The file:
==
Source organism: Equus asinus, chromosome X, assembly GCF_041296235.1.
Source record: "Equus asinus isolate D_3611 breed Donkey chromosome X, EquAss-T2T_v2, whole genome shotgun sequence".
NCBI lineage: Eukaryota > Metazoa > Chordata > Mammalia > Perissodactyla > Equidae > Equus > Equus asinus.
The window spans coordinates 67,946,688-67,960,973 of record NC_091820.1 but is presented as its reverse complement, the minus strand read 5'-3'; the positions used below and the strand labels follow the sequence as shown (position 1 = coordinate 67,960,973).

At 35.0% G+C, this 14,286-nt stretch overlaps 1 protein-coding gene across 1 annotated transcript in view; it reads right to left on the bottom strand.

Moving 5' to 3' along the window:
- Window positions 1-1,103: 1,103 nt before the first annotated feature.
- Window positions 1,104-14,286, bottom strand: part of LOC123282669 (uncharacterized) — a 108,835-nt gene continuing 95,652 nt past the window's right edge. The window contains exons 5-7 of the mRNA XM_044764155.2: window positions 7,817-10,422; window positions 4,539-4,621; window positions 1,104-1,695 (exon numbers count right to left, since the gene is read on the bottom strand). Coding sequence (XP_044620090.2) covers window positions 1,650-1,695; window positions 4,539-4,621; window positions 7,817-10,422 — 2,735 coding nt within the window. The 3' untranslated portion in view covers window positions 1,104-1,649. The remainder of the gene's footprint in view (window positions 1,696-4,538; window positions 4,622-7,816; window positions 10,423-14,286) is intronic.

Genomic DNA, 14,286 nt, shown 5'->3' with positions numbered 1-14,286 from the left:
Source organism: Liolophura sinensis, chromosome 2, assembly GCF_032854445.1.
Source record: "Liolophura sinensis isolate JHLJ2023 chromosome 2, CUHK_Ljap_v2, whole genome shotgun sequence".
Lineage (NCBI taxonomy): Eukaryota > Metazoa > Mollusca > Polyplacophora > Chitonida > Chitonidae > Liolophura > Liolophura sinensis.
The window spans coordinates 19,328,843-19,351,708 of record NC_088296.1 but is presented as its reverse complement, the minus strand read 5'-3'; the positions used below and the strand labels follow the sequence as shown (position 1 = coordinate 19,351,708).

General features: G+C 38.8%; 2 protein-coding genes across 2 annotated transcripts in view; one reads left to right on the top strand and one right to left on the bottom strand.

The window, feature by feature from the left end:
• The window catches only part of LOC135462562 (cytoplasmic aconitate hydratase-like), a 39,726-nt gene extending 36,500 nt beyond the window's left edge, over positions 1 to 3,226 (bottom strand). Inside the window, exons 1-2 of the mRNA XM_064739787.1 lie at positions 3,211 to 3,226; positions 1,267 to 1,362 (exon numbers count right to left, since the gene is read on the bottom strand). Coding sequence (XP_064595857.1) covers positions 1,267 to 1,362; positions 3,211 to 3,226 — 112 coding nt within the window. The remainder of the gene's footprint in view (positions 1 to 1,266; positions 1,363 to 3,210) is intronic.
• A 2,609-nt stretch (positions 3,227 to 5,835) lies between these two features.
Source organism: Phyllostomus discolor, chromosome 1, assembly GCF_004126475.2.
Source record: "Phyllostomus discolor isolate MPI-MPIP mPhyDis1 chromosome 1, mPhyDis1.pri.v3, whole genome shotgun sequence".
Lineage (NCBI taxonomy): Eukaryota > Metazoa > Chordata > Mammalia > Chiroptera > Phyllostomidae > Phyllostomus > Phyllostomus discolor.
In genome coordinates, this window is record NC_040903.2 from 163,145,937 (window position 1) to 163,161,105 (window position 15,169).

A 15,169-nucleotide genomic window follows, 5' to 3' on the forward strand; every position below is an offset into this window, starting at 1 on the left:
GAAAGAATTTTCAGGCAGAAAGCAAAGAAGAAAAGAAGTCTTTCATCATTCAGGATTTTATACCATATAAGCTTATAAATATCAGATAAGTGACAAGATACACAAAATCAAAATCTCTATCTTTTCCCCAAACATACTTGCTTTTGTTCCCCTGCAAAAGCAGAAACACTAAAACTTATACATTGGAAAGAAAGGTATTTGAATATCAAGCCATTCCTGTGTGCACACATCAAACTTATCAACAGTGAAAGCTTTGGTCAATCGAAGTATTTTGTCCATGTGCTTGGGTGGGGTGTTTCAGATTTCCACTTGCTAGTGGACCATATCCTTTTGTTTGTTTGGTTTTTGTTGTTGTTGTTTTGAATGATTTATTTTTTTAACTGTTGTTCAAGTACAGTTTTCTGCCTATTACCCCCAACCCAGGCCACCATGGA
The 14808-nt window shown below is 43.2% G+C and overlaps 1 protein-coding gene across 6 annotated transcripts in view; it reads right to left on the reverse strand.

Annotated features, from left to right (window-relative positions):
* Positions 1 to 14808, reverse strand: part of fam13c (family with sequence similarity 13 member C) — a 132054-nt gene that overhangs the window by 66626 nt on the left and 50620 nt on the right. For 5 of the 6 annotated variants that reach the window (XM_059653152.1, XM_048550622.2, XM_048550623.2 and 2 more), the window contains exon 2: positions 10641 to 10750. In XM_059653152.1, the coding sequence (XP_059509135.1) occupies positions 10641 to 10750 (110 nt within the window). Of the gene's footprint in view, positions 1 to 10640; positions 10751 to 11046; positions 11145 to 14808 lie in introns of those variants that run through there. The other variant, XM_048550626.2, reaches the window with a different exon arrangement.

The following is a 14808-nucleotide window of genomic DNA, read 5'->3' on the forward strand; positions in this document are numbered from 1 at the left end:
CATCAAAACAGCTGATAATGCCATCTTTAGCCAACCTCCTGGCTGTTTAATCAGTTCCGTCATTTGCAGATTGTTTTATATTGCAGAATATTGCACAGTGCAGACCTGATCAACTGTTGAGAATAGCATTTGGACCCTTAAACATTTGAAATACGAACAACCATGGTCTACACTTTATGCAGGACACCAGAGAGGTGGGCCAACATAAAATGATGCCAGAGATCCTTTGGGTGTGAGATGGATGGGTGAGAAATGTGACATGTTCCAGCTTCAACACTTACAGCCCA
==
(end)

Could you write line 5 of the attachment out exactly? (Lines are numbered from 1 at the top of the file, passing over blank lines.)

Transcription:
At 35.0% G+C, this 14,286-nt stretch overlaps 1 protein-coding gene across 1 annotated transcript in view; it reads right to left on the bottom strand.